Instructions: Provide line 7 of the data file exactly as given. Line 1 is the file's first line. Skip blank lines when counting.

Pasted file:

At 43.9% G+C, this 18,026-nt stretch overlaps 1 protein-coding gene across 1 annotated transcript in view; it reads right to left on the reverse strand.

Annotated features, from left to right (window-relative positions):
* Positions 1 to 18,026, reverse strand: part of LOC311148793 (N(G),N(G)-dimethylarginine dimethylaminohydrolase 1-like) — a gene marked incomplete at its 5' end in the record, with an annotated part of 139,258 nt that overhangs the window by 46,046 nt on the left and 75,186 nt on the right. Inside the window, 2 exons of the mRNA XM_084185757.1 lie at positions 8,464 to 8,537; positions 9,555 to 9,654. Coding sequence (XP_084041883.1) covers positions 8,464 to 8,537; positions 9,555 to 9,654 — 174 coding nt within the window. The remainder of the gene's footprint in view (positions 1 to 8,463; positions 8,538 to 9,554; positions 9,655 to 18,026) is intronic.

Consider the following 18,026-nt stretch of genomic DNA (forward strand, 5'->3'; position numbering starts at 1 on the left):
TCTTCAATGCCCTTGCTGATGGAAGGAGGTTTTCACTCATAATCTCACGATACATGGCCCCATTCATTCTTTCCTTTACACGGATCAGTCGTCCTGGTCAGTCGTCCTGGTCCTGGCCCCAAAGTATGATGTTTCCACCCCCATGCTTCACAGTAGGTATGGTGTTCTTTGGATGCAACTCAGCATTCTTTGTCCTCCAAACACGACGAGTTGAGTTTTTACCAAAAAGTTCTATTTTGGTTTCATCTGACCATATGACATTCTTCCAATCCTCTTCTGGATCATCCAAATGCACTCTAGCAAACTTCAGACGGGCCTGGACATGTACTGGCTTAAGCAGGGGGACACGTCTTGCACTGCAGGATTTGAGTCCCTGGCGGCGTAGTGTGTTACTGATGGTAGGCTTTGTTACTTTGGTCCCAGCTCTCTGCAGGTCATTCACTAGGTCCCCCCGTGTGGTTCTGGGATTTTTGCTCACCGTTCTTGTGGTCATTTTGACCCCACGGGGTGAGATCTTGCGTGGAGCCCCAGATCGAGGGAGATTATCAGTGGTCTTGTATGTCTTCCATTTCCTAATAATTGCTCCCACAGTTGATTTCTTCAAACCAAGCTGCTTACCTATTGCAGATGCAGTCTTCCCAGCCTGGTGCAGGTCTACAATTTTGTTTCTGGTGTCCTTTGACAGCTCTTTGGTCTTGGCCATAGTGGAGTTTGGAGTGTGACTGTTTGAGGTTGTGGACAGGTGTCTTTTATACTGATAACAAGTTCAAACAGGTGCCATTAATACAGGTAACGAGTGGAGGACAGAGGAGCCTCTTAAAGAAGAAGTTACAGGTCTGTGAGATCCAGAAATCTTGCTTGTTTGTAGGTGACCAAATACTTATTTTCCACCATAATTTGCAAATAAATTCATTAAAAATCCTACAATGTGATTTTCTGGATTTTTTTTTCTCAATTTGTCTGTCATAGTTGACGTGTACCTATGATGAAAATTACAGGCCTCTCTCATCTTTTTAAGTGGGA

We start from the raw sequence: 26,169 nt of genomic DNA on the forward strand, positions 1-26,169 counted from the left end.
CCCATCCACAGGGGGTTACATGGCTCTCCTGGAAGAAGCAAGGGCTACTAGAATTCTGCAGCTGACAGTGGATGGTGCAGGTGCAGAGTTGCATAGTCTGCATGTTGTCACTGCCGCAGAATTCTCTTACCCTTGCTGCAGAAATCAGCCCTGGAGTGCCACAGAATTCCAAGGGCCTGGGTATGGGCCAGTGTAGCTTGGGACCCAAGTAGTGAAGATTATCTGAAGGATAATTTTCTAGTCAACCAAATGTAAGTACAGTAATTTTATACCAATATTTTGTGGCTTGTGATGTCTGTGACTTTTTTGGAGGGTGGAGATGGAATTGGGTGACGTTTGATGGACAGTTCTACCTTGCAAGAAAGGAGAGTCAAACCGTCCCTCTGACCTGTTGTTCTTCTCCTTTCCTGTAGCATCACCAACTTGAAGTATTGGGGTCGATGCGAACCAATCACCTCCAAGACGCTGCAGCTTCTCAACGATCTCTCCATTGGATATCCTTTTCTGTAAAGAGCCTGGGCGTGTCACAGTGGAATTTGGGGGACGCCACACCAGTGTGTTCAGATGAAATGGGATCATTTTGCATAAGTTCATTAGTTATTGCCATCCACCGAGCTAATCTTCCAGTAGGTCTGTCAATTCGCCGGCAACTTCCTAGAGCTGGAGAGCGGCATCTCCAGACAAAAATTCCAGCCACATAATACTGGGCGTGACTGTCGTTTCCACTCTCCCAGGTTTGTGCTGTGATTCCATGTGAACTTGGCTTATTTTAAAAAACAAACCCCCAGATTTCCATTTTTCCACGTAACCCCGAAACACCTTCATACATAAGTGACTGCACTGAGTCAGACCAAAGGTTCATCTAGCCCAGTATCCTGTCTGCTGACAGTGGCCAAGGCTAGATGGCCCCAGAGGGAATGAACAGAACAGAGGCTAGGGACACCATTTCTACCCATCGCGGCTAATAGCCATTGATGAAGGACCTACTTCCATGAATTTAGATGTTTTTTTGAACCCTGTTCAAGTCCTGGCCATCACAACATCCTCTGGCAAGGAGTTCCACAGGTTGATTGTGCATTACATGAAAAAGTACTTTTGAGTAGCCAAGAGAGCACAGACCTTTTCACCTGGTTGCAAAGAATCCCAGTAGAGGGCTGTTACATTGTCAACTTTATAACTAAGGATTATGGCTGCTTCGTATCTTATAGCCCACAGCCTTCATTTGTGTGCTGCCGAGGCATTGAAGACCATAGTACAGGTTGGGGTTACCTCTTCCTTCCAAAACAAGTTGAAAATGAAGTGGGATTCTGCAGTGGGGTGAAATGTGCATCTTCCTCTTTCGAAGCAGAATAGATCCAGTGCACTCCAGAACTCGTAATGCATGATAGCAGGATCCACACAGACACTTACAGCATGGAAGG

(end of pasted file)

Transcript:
CCCATCCACAGGGGGTTACATGGCTCTCCTGGAAGAAGCAAGGGCTACTAGAATTCTGCAGCTGACAGTGGATGGTGCAGGTGCAGAGTTGCATAGTCTGCATGTTGTCACTGCCGCAGAATTCTCTTACCCTTGCTGCAGAAATCAGCCCTGGAGTGCCACAGAATTCCAAGGGCCTGGGTATGGGCCAGTGTAGCTTGGGACCCAAGTAGTGAAGATTATCTGAAGGATAATTTTCTAGTCAACCAAATGTAAGTACAGTAATTTTATACCAATATTTTGTGGCTTGTGATGTCTGTGACTTTTTTGGAGGGTGGAGATGGAATTGGGTGACGTTTGATGGACAGTTCTACCTTGCAAGAAAGGAGAGTCAAACCGTCCCTCTGACCTGTTGTTCTTCTCCTTTCCTGTAGCATCACCAACTTGAAGTATTGGGGTCGATGCGAACCAATCACCTCCAAGACGCTGCAGCTTCTCAACGATCTCTCCATTGGATATCCTTTTCTGTAAAGAGCCTGGGCGTGTCACAGTGGAATTTGGGGGACGCCACACCAGTGTGTTCAGATGAAATGGGATCATTTTGCATAAGTTCATTAGTTATTGCCATCCACCGAGCTAATCTTCCAGTAGGTCTGTCAATTCGCCGGCAACTTCCTAGAGCTGGAGAGCGGCATCTCCAGACAAAAATTCCAGCCACATAATACTGGGCGTGACTGTCGTTTCCACTCTCCCAGGTTTGTGCTGTGATTCCATGTGAACTTGGCTTATTTTAAAAAACAAACCCCCAGATTTCCATTTTTCCACGTAACCCCGAAACACCTTCATACATAAGTGACTGCACTGAGTCAGACCAAAGGTTCATCTAGCCCAGTATCCTGTCTGCTGACAGTGGCCAAGGCTAGATGGCCCCAGAGGGAATGAACAGAACAGAGGCTAGGGACACCATTTCTACCCATCGCGGCTAATAGCCATTGATGAAGGACCTACTTCCATGAATTTAGATGTTTTTTTGAACCCTGTTCAAGTCCTGGCCATCACAACATCCTCTGGCAAGGAGTTCCACAGGTTGATTGTGCATTACATGAAAAAGTACTTTTGAGTAGCCAAGAGAGCACAGACCTTTTCACCTGGTTGCAAAGAATCCCAGTAGAGGGCTGTTACATTGTCAACTTTATAACTAAGGATTATGGCTGCTTCGTATCTTATAGCCCACAGCCTTCATTTGTGTGCTGCCGAGGCATTGAAGACCATAGTACAGGTTGGGGTTACCTCTTCCTTCCAAAACAAGTTGAAAATGAAGTGGGATTCTGCAGTGGGGTGAAATGTGCATCTTCCTCTTTCGAAGCAGAATAGATCCAGTGCACTCCAGAACTCGTAATGCATGATAGCAGGATCCACACAGACACTTACAGCATGGAAGG